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Siemens Conference Focuses on Teamwork and Digital Twins

By SME Staff Report

Global PLM software developer Siemens hosts thousands of manufacturing professionals at its annual America’s user conference

The Siemens PLM Connection—Americas 2018 user conference hosted thousands of visitors from hundreds of manufacturing companies. Photo courtesy of Siemens PLM. Photo not taken at 2018 event.

Endless jokes about haboobs and dry heat aside, visitors to the Valley of the Sun were recently treated to a dizzying display of software technology at Arizona’s Phoenix Convention Center. From June 4-7, the Siemens PLM Connection—Americas 2018 user conference hosted thousands of visitors from hundreds of manufacturing companies. These include representatives from General Electric, Orbital ATK, United Technologies, Raytheon, Lockheed Martin, and other industry leaders, all ready to share their experiences while learning everything they could about the latest, greatest developments in product lifecycle management (PLM) software.

Making Connections

There was plenty for them to see and do. A variety of interactive sessions, knowledge theaters, hands-on training, and partner solution displays was available, covering everything from Siemens product announcements (lots of these) to best practices for software deployment to strategies for simulation and collaboration.

Granted, it was hot. Temperatures reached 110°F, as they often do at this time of year, although still well short of the 122°F recorded in 1990. Visitors may have been tempted to fry an egg on the sidewalk (it doesn’t work), but most hurried from session to session, thankful for the excellent air conditioning in the Grand Canyon State.

It wasn’t a week of all work and no play, however. Siemens sponsored several after-hours social events, and for those whose feet weren’t overly sore from a day of conference cruising, downtown Phoenix and the surrounding area boasts an eclectic mix of restaurants and brewpubs, shopping centers and musical venues, not to mention some of the most beautiful scenery in the United States.

Perusing PLM

Everyone needs good tools. This is true whether you’re a machinist, a chef, or a brain surgeon. For engineers and designers, one of the most important tools is a PLM system, which enables efficient management of a company’s bills of material, manufacturing processes, design documentation, change orders, costing and quality data, and basically anything that touches a product from concept to completion.

Siemens is a world leader in this area. At the center of its extensive product portfolio sits Teamcenter PLM, a flagship product that has just undergone a major facelift. Joe Bohman, senior vice president of Lifecycle Collaboration Software, said the much-anticipated Version 12 would be available for general release at the end of June, and that its users could look forward to a number of enhancements, starting with a more user-friendly interface.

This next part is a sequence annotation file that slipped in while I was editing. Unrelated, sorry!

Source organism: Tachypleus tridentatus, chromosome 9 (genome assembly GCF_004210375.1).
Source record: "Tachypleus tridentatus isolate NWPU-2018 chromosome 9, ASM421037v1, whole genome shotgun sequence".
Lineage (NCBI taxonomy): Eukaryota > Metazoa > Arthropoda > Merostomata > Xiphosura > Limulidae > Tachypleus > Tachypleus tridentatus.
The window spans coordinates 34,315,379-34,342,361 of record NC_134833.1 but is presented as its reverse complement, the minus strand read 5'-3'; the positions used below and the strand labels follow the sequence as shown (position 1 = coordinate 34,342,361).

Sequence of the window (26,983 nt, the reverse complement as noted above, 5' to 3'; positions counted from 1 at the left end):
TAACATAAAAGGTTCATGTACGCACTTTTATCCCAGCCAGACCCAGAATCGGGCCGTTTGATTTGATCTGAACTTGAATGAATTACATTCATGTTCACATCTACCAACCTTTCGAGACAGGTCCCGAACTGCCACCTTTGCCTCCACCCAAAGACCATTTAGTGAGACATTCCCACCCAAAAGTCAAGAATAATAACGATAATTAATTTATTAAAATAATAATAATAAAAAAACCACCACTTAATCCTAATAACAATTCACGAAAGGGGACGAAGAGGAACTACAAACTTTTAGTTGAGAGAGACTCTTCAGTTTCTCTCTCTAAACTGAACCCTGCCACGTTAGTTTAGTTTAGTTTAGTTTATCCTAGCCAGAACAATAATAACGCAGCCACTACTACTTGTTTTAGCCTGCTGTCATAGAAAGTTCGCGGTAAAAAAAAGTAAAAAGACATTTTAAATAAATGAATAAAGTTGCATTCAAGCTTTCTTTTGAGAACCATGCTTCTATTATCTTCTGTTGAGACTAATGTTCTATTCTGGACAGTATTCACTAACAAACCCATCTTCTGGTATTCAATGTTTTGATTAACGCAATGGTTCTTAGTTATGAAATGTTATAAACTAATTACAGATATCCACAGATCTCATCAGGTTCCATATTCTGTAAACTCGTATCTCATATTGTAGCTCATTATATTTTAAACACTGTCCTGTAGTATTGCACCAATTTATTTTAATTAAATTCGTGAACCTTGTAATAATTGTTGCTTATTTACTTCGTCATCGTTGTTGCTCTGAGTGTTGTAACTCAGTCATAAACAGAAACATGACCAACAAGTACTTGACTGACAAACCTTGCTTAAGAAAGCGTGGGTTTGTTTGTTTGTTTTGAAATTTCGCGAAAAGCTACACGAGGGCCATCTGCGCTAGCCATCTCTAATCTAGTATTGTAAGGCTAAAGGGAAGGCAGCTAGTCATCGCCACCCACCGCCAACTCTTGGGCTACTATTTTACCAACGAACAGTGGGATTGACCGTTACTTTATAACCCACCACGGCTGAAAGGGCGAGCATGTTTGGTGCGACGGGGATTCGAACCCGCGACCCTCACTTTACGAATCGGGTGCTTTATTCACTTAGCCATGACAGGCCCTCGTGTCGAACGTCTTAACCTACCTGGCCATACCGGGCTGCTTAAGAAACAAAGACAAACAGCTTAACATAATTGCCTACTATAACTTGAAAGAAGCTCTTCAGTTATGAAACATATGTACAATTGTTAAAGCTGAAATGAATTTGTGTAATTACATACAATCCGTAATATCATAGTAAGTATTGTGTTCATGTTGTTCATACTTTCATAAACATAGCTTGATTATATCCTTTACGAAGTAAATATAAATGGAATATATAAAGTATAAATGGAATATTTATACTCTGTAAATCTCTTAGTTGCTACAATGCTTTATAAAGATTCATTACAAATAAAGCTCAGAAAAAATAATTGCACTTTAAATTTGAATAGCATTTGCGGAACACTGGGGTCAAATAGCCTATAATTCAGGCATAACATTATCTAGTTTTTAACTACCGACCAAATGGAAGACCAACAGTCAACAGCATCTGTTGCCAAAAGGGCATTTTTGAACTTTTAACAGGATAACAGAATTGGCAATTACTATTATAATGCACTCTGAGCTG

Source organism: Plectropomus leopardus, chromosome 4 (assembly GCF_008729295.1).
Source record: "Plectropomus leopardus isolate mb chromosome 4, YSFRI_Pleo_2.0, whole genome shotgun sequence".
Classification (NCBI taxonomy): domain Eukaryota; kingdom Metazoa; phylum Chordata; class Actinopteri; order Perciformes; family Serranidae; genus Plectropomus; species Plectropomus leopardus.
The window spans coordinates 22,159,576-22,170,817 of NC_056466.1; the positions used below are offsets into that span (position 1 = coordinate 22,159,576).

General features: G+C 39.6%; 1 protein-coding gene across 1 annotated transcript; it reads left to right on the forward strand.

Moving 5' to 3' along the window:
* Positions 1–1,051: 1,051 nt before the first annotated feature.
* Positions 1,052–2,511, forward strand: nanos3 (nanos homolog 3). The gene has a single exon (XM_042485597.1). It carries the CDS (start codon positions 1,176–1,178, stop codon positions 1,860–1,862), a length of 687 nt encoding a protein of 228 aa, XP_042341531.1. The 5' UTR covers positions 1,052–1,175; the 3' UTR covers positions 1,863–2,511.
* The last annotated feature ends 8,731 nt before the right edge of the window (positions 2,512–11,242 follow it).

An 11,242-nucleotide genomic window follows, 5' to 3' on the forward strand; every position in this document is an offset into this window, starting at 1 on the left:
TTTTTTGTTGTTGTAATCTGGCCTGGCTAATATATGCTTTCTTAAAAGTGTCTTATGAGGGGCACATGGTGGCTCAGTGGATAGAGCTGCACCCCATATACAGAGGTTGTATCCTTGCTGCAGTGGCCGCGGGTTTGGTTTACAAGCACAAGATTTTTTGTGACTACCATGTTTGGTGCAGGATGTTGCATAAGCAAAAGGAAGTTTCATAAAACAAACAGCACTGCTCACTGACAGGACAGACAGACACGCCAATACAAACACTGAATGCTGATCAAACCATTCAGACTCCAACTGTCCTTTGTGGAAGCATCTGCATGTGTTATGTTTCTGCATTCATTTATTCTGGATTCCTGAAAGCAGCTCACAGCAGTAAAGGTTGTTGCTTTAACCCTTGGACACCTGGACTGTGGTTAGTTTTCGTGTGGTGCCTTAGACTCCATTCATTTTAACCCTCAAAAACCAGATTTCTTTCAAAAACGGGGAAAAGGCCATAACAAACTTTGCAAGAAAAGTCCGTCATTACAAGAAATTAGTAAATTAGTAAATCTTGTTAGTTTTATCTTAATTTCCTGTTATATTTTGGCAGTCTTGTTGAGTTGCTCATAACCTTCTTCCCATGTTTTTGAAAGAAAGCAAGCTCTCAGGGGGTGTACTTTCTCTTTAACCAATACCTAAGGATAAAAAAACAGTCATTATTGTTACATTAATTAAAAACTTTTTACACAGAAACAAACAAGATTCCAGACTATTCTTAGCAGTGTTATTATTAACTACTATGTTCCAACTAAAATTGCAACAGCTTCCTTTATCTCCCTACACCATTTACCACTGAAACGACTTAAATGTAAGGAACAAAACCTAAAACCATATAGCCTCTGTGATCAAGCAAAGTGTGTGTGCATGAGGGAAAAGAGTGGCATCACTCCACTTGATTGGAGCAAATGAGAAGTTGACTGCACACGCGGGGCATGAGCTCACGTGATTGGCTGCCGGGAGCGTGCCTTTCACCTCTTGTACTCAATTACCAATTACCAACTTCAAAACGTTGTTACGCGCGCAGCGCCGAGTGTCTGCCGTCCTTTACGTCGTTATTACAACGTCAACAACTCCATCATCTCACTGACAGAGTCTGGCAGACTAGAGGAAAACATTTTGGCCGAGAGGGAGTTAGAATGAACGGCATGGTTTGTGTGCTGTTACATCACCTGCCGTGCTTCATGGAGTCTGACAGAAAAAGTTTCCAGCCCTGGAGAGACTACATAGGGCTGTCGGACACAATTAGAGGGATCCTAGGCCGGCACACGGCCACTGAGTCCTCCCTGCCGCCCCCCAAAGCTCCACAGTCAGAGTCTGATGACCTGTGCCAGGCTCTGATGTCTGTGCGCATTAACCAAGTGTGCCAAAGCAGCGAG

“The latest version of Teamcenter is all about ease of use,” he says. “There’s a new Active Workspace that’s designed to organize common tasks into a centralized home screen, where users can work on all of their daily activities from one place. We recognize that the next generation of users have grown up with computers and software technology, and their expectations for a simple, intuitive, and modern interface are incredibly high. Teamcenter 12 addresses those expectations.”

Less Code, Faster Load

Teamcenter 12 delivers more product lifecycle management (PLM) solutions through the Active Workspace user interface, so people have the choice of convenient web browser access on any smart device, or within their preferred MCAD and Microsoft Office authoring applications. Photo courtesy of Siemens PLM

It also addresses speed, a common concern among those who spend their days working with CAD assemblies that may contain tens of thousands of components. “We’ve redone the framework underneath our Active Workspace so that it’s based on reusable building blocks, allowing our development team to eliminate around one-quarter million lines of code from the application,” Bohman says. “This results in page loads that are roughly twice as fast as previous versions of Teamcenter.”

Another thing that engineers and product designers will appreciate is Teamcenter’s virtualization functionality. Don an Oculus Rift, HTC Vive, or comparable virtual reality (VR) device, push the GoVR button, and you’ll soon be conducting VR design reviews, either alone or as part of a team.

On the fly 2D and 3D views of the “digital twin” are available. Markups are recorded as part of the product history. Installation paths, clearance issues, and ergonomic considerations are easily verified. Says Bohman, “Virtual reality has really improved over recent years. Where it was once considered a little gimmicky, VR has now become an extremely useful tool. It’s a very compelling technology, and we’re very excited to offer it as part of our PLM solution.”

Cloudy Days